Consumer Reports director of food safety James Rogers explains why he would never wash his chicken
By Angela Lashbrook
I can’t say I’m the most conscientious about food safety. I’m negligent about expiration dates, I leave rice in the pot overnight (which can cause food poisoning), and I love a raw bar (read about the issue with this below). But after having food poisoning a handful of times in my life, I’m starting to wonder if maybe it’s time for me to start thinking about food hygiene more critically than I have in the past. James Rogers, the director of food safety research at Consumer Reports, tells us the five things he’d never do—all things that keep him safe and salmonella-free. Because who has time to sit next to the toilet for 24 straight hours? I certainly don’t.
1. Wash My Chicken
“The number one thing I’d never do? I would never wash my chicken. Why? Because washing your chicken does not remove harmful bacteria and you have a chance of contaminating your kitchen and any food that is left out.”
Washing your chicken is a common practice. Chickens are dirty and manufacturing and processing facilities can be filthy, so it makes sense that you’d wash your chicken just like you’d wash your vegetables. But washing your chicken doesn’t make it safer—it potentially contaminates your sink, your counters, and everything within splashing distance of the faucet. A 2019 study found that 60 percent of people who washed their chicken had bacteria from the chicken in their sinks, and that despite attempting to clean their sinks, not all study participants were able to rid it of bacteria (due to improper cleaning). Short answer: Use clean hands when you prep your chicken and cook the chicken parts until a meat thermometer reaches 165° F. And wash your hands immediately after preparing your chicken.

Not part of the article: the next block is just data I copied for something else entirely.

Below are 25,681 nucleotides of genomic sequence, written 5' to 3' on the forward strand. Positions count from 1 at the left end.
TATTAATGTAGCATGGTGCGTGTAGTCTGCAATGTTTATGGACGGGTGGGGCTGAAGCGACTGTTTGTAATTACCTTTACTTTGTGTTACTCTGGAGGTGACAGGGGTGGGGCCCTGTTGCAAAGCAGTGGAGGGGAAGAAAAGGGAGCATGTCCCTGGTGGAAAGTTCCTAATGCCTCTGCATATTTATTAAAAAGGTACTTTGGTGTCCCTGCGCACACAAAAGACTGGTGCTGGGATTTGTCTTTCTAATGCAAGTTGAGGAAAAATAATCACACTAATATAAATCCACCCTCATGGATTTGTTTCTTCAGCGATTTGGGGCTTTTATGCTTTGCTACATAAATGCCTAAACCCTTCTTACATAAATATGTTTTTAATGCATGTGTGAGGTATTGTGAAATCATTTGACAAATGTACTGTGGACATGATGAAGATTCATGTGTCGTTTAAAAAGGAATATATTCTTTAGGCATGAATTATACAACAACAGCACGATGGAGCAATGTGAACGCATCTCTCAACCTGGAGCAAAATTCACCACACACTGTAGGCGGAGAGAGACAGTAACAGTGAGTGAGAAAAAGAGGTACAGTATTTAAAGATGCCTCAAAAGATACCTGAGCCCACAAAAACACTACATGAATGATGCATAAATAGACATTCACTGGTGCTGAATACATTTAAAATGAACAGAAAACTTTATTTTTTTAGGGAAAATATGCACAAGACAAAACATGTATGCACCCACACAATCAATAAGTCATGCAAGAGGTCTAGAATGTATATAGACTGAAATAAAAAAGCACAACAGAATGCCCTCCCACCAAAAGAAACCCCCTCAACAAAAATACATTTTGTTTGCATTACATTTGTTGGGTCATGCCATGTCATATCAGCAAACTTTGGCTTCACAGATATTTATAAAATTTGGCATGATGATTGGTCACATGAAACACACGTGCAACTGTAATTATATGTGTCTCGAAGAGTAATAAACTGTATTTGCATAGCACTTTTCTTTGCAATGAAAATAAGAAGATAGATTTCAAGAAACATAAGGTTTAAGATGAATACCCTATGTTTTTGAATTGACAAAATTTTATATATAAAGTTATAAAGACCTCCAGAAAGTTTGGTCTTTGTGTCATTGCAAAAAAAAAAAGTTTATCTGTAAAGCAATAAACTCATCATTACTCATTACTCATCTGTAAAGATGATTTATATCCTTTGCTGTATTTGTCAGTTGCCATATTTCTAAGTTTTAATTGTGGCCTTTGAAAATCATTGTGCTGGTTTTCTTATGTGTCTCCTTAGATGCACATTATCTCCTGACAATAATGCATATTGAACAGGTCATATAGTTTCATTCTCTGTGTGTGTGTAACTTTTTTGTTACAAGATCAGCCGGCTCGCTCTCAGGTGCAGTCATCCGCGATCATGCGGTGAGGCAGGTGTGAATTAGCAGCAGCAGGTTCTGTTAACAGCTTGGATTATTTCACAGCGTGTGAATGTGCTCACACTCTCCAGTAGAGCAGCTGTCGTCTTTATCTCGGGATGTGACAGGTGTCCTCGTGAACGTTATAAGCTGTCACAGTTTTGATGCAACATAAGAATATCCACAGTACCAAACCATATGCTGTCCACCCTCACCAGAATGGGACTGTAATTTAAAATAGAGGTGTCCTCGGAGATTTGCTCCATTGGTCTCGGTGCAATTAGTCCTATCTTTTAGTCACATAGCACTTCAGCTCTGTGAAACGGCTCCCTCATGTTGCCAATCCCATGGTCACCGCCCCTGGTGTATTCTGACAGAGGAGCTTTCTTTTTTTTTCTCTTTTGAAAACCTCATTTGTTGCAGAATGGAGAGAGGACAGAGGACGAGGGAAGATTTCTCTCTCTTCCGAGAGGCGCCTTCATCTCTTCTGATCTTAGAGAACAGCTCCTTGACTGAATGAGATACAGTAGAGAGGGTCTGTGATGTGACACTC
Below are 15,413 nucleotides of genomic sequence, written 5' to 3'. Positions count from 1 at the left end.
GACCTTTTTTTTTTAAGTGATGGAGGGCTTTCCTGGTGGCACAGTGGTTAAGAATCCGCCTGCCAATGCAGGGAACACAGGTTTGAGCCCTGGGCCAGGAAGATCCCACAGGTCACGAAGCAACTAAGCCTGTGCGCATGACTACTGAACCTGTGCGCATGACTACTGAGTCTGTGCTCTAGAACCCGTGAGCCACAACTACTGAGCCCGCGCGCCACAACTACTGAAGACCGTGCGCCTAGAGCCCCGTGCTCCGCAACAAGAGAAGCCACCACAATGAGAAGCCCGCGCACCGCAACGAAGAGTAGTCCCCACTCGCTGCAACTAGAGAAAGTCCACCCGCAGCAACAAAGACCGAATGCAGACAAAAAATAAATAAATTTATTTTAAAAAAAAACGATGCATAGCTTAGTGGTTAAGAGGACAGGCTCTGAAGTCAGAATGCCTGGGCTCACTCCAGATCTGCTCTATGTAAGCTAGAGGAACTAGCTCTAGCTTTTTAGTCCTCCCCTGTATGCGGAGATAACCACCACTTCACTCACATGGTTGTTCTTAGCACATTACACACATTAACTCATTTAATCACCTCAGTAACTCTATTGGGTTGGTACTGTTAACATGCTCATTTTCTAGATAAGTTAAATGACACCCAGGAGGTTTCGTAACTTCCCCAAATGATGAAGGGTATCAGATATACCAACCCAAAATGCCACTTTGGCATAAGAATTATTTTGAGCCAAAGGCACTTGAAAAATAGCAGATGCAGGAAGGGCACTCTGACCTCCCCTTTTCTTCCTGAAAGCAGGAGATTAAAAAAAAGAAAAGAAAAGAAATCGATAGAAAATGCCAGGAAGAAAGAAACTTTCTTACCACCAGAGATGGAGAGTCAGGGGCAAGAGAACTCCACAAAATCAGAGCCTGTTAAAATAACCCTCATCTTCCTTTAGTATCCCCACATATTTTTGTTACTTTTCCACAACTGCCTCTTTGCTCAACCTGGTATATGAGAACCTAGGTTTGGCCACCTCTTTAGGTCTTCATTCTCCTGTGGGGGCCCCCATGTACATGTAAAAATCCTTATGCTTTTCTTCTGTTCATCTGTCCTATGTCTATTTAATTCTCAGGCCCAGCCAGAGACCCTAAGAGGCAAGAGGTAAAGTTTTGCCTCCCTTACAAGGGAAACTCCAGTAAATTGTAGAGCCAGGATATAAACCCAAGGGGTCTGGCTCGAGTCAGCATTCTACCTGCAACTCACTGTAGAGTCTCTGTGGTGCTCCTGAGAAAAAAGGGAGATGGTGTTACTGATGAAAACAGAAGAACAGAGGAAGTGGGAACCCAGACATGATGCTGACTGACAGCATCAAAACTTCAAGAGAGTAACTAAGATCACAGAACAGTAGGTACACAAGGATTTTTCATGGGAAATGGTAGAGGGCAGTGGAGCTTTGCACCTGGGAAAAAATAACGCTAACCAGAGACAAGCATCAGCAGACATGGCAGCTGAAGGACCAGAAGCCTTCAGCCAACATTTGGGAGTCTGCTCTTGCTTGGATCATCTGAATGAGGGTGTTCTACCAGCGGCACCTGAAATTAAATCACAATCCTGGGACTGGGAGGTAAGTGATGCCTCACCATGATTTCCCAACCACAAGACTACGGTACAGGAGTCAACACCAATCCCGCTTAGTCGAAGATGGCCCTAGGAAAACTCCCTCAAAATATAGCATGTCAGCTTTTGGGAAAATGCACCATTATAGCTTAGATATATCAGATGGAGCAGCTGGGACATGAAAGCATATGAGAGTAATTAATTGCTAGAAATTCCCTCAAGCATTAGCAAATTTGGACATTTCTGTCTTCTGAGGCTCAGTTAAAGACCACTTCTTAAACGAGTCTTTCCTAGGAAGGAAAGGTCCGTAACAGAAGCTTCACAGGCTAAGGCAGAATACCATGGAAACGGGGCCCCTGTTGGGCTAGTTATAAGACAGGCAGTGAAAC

2. Eat Certain Dairy Products
“The second thing I would never do is drink or eat anything that contains raw milk. Raw milk is not pasteurized. And while there are a number of people who prefer raw milk over pasteurized milk, because it’s not pasteurized, the bacteria that are in there can survive and cause serious foodborne illness.”
Raw milk might be especially creamy and rich, but it’s not worth the risk. Raw milk isn’t pasteurized, which means that it hasn’t been heated to a certain temperature to kill off pathogens. Cheese made from raw milk can be risky, too. The Food and Drug Administration has warned people not to drink raw milk because there have been outbreaks linked to its consumption in the past. People can experience stomach cramps, diarrhea (fun!), and vomiting after getting sick from raw milk, but the FDA says that sometimes even more serious conditions can occur, such as Guillain-Barré syndrome, a rare disorder that can cause paralysis, and hemolytic uremic syndrome, a disease that can cause kidney failure.
The Centers for Disease Control and Prevention says that most of the nutritional benefits from raw milk are also available in pasteurized milk—without the risk of food poisoning. So might as well stick with the safe stuff, right?
3. Use Plastic in the Microwave